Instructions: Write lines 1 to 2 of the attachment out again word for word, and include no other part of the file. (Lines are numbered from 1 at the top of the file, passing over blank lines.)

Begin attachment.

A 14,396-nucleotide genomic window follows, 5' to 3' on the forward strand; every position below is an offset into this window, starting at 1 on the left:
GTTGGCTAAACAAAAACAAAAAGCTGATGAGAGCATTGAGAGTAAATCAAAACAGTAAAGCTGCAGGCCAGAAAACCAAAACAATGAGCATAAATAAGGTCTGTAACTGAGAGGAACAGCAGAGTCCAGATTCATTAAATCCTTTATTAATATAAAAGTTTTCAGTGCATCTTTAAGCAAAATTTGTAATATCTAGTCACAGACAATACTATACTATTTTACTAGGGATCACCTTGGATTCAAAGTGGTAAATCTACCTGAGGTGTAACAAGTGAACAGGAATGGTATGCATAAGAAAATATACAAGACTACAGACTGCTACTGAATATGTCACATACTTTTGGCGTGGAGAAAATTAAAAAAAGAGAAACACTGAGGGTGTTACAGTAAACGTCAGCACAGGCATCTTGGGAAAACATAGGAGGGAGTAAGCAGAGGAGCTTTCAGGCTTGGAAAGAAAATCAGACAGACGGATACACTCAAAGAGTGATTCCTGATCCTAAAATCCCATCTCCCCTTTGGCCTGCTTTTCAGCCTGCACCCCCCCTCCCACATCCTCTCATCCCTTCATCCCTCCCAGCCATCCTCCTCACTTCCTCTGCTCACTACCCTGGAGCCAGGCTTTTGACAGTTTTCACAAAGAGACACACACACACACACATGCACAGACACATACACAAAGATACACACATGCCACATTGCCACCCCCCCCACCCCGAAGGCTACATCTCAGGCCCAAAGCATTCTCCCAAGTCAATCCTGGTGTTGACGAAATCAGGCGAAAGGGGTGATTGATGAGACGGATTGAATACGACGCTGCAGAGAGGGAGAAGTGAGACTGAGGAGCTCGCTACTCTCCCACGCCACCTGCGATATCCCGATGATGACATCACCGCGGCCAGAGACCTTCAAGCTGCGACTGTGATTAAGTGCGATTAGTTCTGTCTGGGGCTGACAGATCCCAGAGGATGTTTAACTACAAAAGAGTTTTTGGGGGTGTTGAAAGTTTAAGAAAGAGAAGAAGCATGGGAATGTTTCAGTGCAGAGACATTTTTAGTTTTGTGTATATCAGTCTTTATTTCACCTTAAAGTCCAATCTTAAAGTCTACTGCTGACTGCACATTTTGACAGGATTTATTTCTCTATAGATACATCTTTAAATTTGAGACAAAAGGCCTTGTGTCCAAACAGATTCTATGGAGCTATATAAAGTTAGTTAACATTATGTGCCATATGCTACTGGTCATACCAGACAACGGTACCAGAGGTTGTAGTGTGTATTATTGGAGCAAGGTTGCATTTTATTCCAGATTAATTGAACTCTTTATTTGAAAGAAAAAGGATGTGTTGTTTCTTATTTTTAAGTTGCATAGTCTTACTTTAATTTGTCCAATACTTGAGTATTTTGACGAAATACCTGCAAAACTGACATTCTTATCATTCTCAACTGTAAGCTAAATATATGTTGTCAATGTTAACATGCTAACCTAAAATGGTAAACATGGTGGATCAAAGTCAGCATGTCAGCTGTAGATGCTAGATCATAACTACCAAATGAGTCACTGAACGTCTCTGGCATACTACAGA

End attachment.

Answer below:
A 14,396-nucleotide genomic window follows, 5' to 3' on the forward strand; every position below is an offset into this window, starting at 1 on the left:
GTTGGCTAAACAAAAACAAAAAGCTGATGAGAGCATTGAGAGTAAATCAAAACAGTAAAGCTGCAGGCCAGAAAACCAAAACAATGAGCATAAATAAGGTCTGTAACTGAGAGGAACAGCAGAGTCCAGATTCATTAAATCCTTTATTAATATAAAAGTTTTCAGTGCATCTTTAAGCAAAATTTGTAATATCTAGTCACAGACAATACTATACTATTTTACTAGGGATCACCTTGGATTCAAAGTGGTAAATCTACCTGAGGTGTAACAAGTGAACAGGAATGGTATGCATAAGAAAATATACAAGACTACAGACTGCTACTGAATATGTCACATACTTTTGGCGTGGAGAAAATTAAAAAAAGAGAAACACTGAGGGTGTTACAGTAAACGTCAGCACAGGCATCTTGGGAAAACATAGGAGGGAGTAAGCAGAGGAGCTTTCAGGCTTGGAAAGAAAATCAGACAGACGGATACACTCAAAGAGTGATTCCTGATCCTAAAATCCCATCTCCCCTTTGGCCTGCTTTTCAGCCTGCACCCCCCCTCCCACATCCTCTCATCCCTTCATCCCTCCCAGCCATCCTCCTCACTTCCTCTGCTCACTACCCTGGAGCCAGGCTTTTGACAGTTTTCACAAAGAGACACACACACACACACATGCACAGACACATACACAAAGATACACACATGCCACATTGCCACCCCCCCCACCCCGAAGGCTACATCTCAGGCCCAAAGCATTCTCCCAAGTCAATCCTGGTGTTGACGAAATCAGGCGAAAGGGGTGATTGATGAGACGGATTGAATACGACGCTGCAGAGAGGGAGAAGTGAGACTGAGGAGCTCGCTACTCTCCCACGCCACCTGCGATATCCCGATGATGACATCACCGCGGCCAGAGACCTTCAAGCTGCGACTGTGATTAAGTGCGATTAGTTCTGTCTGGGGCTGACAGATCCCAGAGGATGTTTAACTACAAAAGAGTTTTTGGGGGTGTTGAAAGTTTAAGAAAGAGAAGAAGCATGGGAATGTTTCAGTGCAGAGACATTTTTAGTTTTGTGTATATCAGTCTTTATTTCACCTTAAAGTCCAATCTTAAAGTCTACTGCTGACTGCACATTTTGACAGGATTTATTTCTCTATAGATACATCTTTAAATTTGAGACAAAAGGCCTTGTGTCCAAACAGATTCTATGGAGCTATATAAAGTTAGTTAACATTATGTGCCATATGCTACTGGTCATACCAGACAACGGTACCAGAGGTTGTAGTGTGTATTATTGGAGCAAGGTTGCATTTTATTCCAGATTAATTGAACTCTTTATTTGAAAGAAAAAGGATGTGTTGTTTCTTATTTTTAAGTTGCATAGTCTTACTTTAATTTGTCCAATACTTGAGTATTTTGACGAAATACCTGCAAAACTGACATTCTTATCATTCTCAACTGTAAGCTAAATATATGTTGTCAATGTTAACATGCTAACCTAAAATGGTAAACATGGTGGATCAAAGTCAGCATGTCAGCTGTAGATGCTAGATCATAACTACCAAATGAGTCACTGAACGTCTCTGGCATACTACAGA